Bean Pat: To Roger Tory Peterson, who published the first modern birding field guide that made it possible for non-ornithologists like me to identify the birds they see. I love the Peterson field guides, but my favorite for birding is

Travels with Maggie tracks my earlier birding days, when my bird list was only in the 400s. Check it out on Amazon. You might be able to read it free.

National Geographic’s Birds of North America, in which I keep a record of my first bird species sightings. I currently use the sixth edition.

Pat Bean is a retired journalist who lives in Tucson with her canine companion, Scamp. She is a wondering-wanderer, avid reader, enthusiastic birder, Lonely Planet Community Pathfinder, Story Circle Network board member, author of Travels with Maggie available on Amazon, and is always searching for life’s silver lining.

 

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Joy is taking pleasure in little things, especially in nature. — Photo by Pat Bean

Political foolery, political bullying, political lying, political egotism, political shenanigans and political partisanship favored over what’s in the best interest of this country make me want to scream. And scream, and scream! I feel this way partly because I feel helpless to change things for the better.

Joy is my canine companion Scamp. — Photo by Pat Bean

What this country needs is a political party that’s not so far right, and not so far left, and is devoted to truth and facts. I would call it the Common Sense Party. All in favor, please stand up and say AYE!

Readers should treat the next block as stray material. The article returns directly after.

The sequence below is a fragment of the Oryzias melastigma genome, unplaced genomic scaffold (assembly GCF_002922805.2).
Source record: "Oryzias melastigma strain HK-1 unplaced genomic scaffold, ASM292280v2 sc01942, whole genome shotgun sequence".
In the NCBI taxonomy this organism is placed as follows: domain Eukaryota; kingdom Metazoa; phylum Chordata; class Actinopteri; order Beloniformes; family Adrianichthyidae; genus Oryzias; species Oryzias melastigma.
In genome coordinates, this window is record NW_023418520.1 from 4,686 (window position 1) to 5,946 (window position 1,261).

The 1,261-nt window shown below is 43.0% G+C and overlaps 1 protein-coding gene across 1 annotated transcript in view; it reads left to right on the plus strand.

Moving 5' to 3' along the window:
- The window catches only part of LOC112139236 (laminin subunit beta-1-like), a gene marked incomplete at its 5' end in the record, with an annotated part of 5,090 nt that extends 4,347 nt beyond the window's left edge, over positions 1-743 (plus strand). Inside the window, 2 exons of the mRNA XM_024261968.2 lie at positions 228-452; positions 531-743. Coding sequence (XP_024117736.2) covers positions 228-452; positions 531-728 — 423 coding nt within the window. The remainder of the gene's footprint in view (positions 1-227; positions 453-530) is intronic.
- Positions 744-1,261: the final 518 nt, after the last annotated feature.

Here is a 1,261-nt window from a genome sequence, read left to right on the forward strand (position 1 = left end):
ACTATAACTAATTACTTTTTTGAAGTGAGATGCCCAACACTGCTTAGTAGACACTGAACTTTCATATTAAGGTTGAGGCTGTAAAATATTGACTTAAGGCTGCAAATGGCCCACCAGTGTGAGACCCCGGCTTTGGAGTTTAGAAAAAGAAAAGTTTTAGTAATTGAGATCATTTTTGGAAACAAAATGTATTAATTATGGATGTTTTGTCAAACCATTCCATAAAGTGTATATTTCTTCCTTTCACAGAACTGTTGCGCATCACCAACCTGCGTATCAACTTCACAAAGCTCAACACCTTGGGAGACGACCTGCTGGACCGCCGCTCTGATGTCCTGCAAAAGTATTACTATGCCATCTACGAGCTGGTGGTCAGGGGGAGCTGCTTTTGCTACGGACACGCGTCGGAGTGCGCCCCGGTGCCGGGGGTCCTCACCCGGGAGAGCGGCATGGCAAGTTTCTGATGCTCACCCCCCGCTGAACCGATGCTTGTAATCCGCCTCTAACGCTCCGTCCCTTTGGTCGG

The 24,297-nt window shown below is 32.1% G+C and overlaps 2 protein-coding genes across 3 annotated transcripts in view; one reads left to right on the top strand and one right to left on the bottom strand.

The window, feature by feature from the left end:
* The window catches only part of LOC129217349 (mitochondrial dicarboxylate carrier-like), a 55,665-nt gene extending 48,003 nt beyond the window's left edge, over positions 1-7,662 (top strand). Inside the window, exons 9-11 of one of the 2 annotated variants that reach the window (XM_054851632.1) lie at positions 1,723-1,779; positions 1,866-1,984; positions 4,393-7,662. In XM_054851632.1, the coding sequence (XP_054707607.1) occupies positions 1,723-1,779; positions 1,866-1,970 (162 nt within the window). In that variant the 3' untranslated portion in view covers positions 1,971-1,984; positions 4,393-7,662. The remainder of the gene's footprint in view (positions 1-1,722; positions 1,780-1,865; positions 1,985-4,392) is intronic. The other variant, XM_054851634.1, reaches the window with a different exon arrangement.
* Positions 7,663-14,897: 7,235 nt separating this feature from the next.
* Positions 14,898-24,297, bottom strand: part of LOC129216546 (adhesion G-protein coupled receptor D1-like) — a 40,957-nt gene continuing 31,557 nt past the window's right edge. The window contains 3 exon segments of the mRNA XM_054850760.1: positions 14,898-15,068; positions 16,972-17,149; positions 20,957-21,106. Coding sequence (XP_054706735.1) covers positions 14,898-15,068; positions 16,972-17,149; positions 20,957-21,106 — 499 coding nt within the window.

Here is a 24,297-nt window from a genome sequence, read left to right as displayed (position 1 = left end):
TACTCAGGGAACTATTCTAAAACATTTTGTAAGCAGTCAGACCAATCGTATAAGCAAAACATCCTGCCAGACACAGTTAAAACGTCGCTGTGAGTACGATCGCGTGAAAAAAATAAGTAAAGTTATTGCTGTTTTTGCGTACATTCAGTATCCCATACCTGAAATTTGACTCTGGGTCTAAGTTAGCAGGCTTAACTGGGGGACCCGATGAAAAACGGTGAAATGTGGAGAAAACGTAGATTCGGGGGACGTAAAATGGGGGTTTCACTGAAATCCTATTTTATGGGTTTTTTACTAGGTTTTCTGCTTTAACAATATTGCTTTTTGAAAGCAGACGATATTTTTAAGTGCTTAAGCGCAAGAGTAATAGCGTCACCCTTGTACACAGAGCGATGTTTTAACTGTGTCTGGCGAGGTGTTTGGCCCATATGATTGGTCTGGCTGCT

I’m assuming the idea passed, so now all someone has to do is create it.

Meanwhile, since I need to stay sane during these chaotic times, I’ve started a list of things that give me joy. I try to put something on it daily. Here are a few recent joys from my list.

Joy is my third-floor balconies that look out on the Catalina Mountains, proving me a daily show of their changing moods

Joy is the almost daily phone call from one of my sons who tries to keep up with his old-broad mom, and the daily email chat I have with a daughter-in-law who has taken on the responsibility of being my guardian angel.

Joy is a hot bath in a deep tub, hot enough to turn the skin pink and send warmth and ease all the way down to my bones.

Joy is a call from a 10-year-old grandson who is reading the Dr. Doolittle books I so loved as a child, and who is loving them, too.

Joy is me getting to hold my great-granddaughter Cora. — Photo by T.C. Ornelas

Joy is getting a snail-mail letter from a friend, or from one of my grandchildren.

Joy is playing a competitive game of Frustration with my oldest granddaughter and her wife, and cussing and laughing a lot as we play.

Joy is solving and fixing a computer glitch all by myself — after an unsuccessful hour on the phone with a computer expert.

          Joy is my dog Scamp, who is my companion, bedmate and exercise trainer. Having to walk him up and down three flights of stairs daily has become my foolproof exercise plan.

Joy is listening to the gurgling sound of coffee brewing, and smelling its toasty aroma while it is still dark outside.

Joy is sitting my butt in a chair and writing – or reading.

Bean Pat: Watching birds is one of the things that always give me joy, like watching these West Texas humming bird feeders on one of Cornell University’s live bird cams. https://www.allaboutbirds.org/cams/west-texas-hummingbirds/

Available on Amazon.

Pat Bean is a retired journalist who lives in Tucson with her canine companion, Scamp. She is a wondering-wanderer, avid reader, enthusiastic birder, Lonely Planet Community Pathfinder, Story Circle Network board member, author of Travels with Maggie available on Amazon, and is always searching for life’s silver lining